In the Region Essex Corp. loses $984,000 as revenue...


November 01, 2001

In the Region

Essex Corp. loses $984,000 as revenue declines to $745,000

Essex Corp. reported yesterday that its net loss widened to $984,000 in the third quarter, from $352,000 in the third quarter of 2000.

Revenue for the three months that ended Sept. 30 was $745,000, compared with $760,000 a year earlier.

The Columbia optical and communications engineering company reported a $2.8 million loss for the first nine months compared with a net loss of $537,000 posted for the corresponding period in 2000.

DentaQuest now owns Consumer Dental Care

DentaQuest Ventures Inc. of Massachusetts said yesterday that it has completed its acquisition of Consumer Dental Care, a dental insurance plan with headquarters in Calverton and 100,000 members in the Maryland.

There will be no immediate change in benefits, premiums or dental network for Consumer Dental's members. Consumer Dental's staff and management will continue to operate as DentaQuest's mid-Atlantic region. While retaining Consumer Dental as HMO-type dental insurance, DentaQuest plans eventually to add other dental insurance products under its own name.

The deal was approved by regulators in Maryland and in Virginia and District of Columbia, where the 20-year-old Consumer Dental also operates. Terms were not disclosed.

Solipsys gives $100,000 toward station restoration

Solipsys Corp., a high-tech firm specializing in products for defense application, has donated $100,000 toward the restoration of the Oakland Train Station in Garrett County.

The Laurel technology firm contributed its gift to the 1884 B&O train station project through a tax credit program that returns much of the money to the corporation in the form of state tax credits. Last year, Solipsys contributed $40,000 under the same program.

The $1.4 million restoration of the Queen Anne-style train station has been a 12-year effort led by Oakland Mayor Asa McCain. It is considered the centerpiece of the revitalization in Oakland, a town with a population of less than 2,000.


NextCard for sale after being hit with lending restrictions

NextCard Inc., the nation's largest online credit-card issuer, said yesterday that federal bank regulators have placed restrictions on its lending as its loan losses mount and said it has put itself up for sale.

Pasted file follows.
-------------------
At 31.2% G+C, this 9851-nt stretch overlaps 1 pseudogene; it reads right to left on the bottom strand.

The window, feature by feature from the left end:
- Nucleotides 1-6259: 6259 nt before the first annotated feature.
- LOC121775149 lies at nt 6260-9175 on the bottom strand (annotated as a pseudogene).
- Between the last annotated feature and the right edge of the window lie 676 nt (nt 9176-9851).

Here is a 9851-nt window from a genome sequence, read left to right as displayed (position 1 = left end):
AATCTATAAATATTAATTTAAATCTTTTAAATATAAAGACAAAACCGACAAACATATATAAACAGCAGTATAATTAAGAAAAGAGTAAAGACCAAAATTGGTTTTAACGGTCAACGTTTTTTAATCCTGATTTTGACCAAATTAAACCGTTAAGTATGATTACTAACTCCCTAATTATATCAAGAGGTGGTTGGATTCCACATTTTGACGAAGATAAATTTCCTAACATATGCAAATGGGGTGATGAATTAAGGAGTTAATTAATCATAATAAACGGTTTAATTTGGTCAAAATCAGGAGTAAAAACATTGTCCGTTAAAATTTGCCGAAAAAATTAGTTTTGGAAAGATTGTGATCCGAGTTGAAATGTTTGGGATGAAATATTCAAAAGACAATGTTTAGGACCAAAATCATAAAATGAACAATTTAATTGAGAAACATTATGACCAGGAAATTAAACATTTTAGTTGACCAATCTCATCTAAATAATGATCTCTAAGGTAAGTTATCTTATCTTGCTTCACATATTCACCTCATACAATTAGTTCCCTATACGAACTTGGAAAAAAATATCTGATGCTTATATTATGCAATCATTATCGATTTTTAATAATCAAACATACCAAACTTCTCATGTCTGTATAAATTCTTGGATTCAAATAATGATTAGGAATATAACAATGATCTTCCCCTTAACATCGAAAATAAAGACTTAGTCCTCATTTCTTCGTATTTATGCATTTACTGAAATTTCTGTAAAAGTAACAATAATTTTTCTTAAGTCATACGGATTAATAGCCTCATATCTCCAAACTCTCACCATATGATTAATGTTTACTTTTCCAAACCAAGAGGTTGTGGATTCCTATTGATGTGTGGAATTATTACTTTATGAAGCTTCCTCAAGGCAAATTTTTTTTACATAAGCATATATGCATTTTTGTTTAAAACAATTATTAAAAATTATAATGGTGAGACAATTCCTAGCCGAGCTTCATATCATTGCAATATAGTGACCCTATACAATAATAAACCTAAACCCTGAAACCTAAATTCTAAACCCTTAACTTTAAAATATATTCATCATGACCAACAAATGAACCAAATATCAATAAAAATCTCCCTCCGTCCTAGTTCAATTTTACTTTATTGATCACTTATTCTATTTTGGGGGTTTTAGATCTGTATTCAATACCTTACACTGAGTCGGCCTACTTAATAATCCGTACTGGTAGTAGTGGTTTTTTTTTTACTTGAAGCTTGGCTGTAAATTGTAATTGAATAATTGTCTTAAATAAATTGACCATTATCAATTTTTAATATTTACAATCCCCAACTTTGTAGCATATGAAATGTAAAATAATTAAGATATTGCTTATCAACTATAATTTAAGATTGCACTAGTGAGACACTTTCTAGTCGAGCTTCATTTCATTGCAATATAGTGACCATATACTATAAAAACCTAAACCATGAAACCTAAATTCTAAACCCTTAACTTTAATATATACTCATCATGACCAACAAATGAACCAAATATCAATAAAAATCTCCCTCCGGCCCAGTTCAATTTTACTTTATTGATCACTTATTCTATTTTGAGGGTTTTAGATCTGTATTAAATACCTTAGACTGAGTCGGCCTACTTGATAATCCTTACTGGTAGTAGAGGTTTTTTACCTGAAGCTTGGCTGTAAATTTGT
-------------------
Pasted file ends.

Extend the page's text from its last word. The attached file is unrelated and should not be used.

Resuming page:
The San Francisco-based company, which had $2 billion in outstanding loans and 1.2 million customers as of Sept. 30, said it hired Goldman, Sachs & Co. to sell the business to a "larger, more established financial institution."

Management attributed the decision to lending restrictions placed on the company after bank examiners uncovered a number of bad loans and declared NextCard to be "significantly undercapitalized." NextCard said it needs about $140 million in additional capital to meet the minimum standards of the Comptroller of the Currency.

Voluntary departures paring layoffs at Delta

About 11,000 Delta Air Lines employees have decided to leave the company through early retirement or voluntary leave programs, meaning that the company will lay off only 2,000 people, company executives said yesterday.

The nation's No. 3 airline is eliminating 13,000 to reduce its operations amid reduced travel in the wake of the Sept. 11 terrorist attacks.

About 4,200 employees chose to retire early, Delta said. Of the 2,000 who will be laid off, 1,700 are pilots who weren't eligible for the retirement package. The Air Line Pilots Association said the first 400 pilots will be fired today.

Bonfield leaving BT after restructuring

Sir Peter Bonfield, chief executive of British Telecommunications PLC, said yesterday that he will step down at the end of January, ending an era of frustrated attempts to transform the former state-owned monopoly into a global telecommunications leader.

Bonfield is leaving as BT completes a dramatic restructuring of its operations. The company plans to spin off its mobile phone division BT Wireless later this year and create a holding company for the unit under the name mmO2.

A former government monopoly, BT struggled after Vodafone Group PLC and other mobile phone operators grabbed large chunks of the British market.

Bonfield had been scheduled to step down at the end of 2002.

Another U.S. tariff for Canadian lumber

The Bush administration said yesterday that it will impose another tariff on Canadian lumber after determining that Canada has been dumping its wood on the United States at artificially low prices.

The 12.6 percent duty will be added to the 19.3 percent tariff put on Canadian softwood lumber in August because the administration found the Canadian government unfairly subsidizes its industry.

Softwood lumber, commonly used for home construction, comes from fir, pine and other cone-bearing trees. The U.S. lumber industry had been pressing for tariffs, saying they're needed to save jobs, but opponents say they will drive up prices of wood products for U.S. consumers.

Trump may miss $90 million payment

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